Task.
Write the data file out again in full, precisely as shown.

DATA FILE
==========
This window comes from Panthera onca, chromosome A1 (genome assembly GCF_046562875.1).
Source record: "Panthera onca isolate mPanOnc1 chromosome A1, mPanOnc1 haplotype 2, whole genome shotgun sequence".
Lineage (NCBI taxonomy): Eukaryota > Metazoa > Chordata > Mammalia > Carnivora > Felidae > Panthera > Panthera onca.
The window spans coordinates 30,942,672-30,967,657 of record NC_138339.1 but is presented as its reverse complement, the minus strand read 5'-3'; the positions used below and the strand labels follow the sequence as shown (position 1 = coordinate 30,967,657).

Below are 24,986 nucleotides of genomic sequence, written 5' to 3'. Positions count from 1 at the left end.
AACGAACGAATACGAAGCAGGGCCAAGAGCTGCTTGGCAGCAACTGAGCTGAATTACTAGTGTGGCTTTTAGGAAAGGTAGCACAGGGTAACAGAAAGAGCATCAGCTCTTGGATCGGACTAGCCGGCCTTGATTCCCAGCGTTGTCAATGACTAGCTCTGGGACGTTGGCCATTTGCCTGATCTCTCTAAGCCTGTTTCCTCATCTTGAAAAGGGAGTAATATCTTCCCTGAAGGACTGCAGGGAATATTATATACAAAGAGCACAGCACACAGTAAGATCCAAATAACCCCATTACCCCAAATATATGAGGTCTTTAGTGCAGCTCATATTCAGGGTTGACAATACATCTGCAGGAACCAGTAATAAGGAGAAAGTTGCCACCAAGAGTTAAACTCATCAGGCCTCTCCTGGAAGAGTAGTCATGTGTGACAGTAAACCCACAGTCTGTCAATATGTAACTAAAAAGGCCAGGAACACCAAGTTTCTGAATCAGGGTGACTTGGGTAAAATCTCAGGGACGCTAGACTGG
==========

This window comes from Panthera onca, chromosome A1 (genome assembly GCF_046562875.1).
Source record: "Panthera onca isolate mPanOnc1 chromosome A1, mPanOnc1 haplotype 2, whole genome shotgun sequence".
Lineage (NCBI taxonomy): Eukaryota > Metazoa > Chordata > Mammalia > Carnivora > Felidae > Panthera > Panthera onca.
The window spans coordinates 30,942,672-30,967,657 of record NC_138339.1 but is presented as its reverse complement, the minus strand read 5'-3'; the positions used below and the strand labels follow the sequence as shown (position 1 = coordinate 30,967,657).

Below are 24,986 nucleotides of genomic sequence, written 5' to 3'. Positions count from 1 at the left end.
AACGAACGAATACGAAGCAGGGCCAAGAGCTGCTTGGCAGCAACTGAGCTGAATTACTAGTGTGGCTTTTAGGAAAGGTAGCACAGGGTAACAGAAAGAGCATCAGCTCTTGGATCGGACTAGCCGGCCTTGATTCCCAGCGTTGTCAATGACTAGCTCTGGGACGTTGGCCATTTGCCTGATCTCTCTAAGCCTGTTTCCTCATCTTGAAAAGGGAGTAATATCTTCCCTGAAGGACTGCAGGGAATATTATATACAAAGAGCACAGCACACAGTAAGATCCAAATAACCCCATTACCCCAAATATATGAGGTCTTTAGTGCAGCTCATATTCAGGGTTGACAATACATCTGCAGGAACCAGTAATAAGGAGAAAGTTGCCACCAAGAGTTAAACTCATCAGGCCTCTCCTGGAAGAGTAGTCATGTGTGACAGTAAACCCACAGTCTGTCAATATGTAACTAAAAAGGCCAGGAACACCAAGTTTCTGAATCAGGGTGACTTGGGTAAAATCTCAGGGACGCTAGACTGG